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Katalin Karikó's Message: Embrace Ideas and Overcome Regrets by Taking Action

Katalin Karikó's Message: Embrace Ideas and Overcome Regrets by Taking Action

2024. April 16.
11 perc

On the first day of her visit to Szeged, Katalin Karikó answered journalists' questions at the University of Szeged. The main focus of the interview was the Nobel Prize, which is on permanent exhibition at the József Attila Study and Information Centre, and the generous donation of five hundred thousand dollars that Dr. Karikó offered to inspire students and young researchers at the university. The discussion was moderated by Ilona Újszászi, the curator of the exhibition and a journalist with a long-standing, direct relationship with Katalin Karikó. Ilona Újszászi is also a member of the SZTE Directorate for International Affairs and Public Relations.

What is the responsibility of being the first Hungarian woman to receive the Nobel Prize?

Dr. Katalin Karikó: I don't know if it is a specific responsibility, I would rather say in general that the responsibility of a researcher as a woman is no different: to do what one's job is, to help others with integrity, to try to inspire the next generation, to help the other researchers with whom one works. I also think it is important to keep people informed about the progress of science, because it is up to me and to you journalists how scientific information reaches the average person.

Where is your Nobel Prize worthy of a place other than in the Klebelsberg Library of the SZTE?

Dr. Katalin Karikó: Difficult question; no question about m-RNA? - My husband has made a beautifully lit cabinet for the Nobel Prize, but only we can see it, and I don't really look at it because I have other things to do. That's why I thought it was more important that the Nobel Prize should be seen by young people and the citizens of the university. I have given all the documents to the Klebelsberg Library of the SZTE, not to the national archives, and I will continue to do so; the university library will share them. I do not collect anything myself. Of course, the coins were given to me, and I have them, but I mainly keep digital impressions of everything; I don't have any physical collections.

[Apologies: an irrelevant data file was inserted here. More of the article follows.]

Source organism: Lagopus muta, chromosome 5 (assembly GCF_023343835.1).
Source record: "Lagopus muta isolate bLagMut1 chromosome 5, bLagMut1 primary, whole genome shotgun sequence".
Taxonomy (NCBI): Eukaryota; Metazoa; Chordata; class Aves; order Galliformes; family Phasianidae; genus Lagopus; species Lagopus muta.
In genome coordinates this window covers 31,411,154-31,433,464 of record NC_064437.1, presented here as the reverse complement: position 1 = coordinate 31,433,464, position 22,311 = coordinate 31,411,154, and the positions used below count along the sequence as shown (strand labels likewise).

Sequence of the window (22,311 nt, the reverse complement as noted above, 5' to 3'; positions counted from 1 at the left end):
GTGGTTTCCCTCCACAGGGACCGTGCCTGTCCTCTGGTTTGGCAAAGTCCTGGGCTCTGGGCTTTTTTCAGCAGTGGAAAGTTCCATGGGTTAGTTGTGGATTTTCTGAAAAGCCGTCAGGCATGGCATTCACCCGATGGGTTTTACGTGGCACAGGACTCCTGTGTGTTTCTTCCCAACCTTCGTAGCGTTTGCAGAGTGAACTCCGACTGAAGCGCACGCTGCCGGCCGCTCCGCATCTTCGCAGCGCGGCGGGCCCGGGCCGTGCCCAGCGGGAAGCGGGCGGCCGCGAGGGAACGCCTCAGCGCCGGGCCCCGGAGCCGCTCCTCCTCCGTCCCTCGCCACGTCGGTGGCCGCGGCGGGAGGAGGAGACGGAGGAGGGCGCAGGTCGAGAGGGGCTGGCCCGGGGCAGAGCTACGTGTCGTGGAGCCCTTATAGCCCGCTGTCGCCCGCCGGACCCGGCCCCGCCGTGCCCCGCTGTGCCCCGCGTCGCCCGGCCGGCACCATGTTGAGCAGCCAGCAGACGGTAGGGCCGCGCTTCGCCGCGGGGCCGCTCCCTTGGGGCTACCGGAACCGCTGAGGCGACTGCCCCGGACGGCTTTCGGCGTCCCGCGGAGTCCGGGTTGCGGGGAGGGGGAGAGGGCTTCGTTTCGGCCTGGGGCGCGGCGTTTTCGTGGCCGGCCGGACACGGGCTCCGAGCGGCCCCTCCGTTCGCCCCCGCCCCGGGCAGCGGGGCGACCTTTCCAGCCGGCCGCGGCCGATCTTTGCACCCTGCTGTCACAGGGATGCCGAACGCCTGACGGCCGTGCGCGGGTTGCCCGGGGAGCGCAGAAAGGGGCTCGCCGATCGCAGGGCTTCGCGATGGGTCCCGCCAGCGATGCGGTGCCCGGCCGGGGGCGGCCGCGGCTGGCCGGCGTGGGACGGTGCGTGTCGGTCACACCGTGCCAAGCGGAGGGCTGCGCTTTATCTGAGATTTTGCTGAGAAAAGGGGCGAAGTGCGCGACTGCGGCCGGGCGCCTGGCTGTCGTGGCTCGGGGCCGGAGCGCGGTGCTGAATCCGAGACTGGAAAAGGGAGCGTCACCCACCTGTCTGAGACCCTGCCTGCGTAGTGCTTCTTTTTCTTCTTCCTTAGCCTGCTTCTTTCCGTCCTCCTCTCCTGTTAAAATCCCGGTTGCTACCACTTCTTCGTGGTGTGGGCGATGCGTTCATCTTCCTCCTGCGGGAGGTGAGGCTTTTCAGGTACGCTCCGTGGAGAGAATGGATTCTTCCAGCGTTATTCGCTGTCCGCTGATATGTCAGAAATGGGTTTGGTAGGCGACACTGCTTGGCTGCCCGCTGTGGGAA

In your experience, what indicators are used to rank these 'top list' awards? What impact can an award have?

Dr. Katalin Karikó: In the case of awards such as the Nobel Prize, they consider the number of recipients of these prizes before they later receive the Nobel Prize. This establishes a certain order; for example, in America, the Lasker Prize often precedes a Nobel Prize. It's a great honour, of course, but I would add that awarding prizes is still subjective in some ways. So if you never receive any prizes, don't despair—I didn't receive any for forty years and managed just fine without them. It's not worth working for the prize; it's worth working to understand something and then helping people based on that understanding. That is a much bigger goal!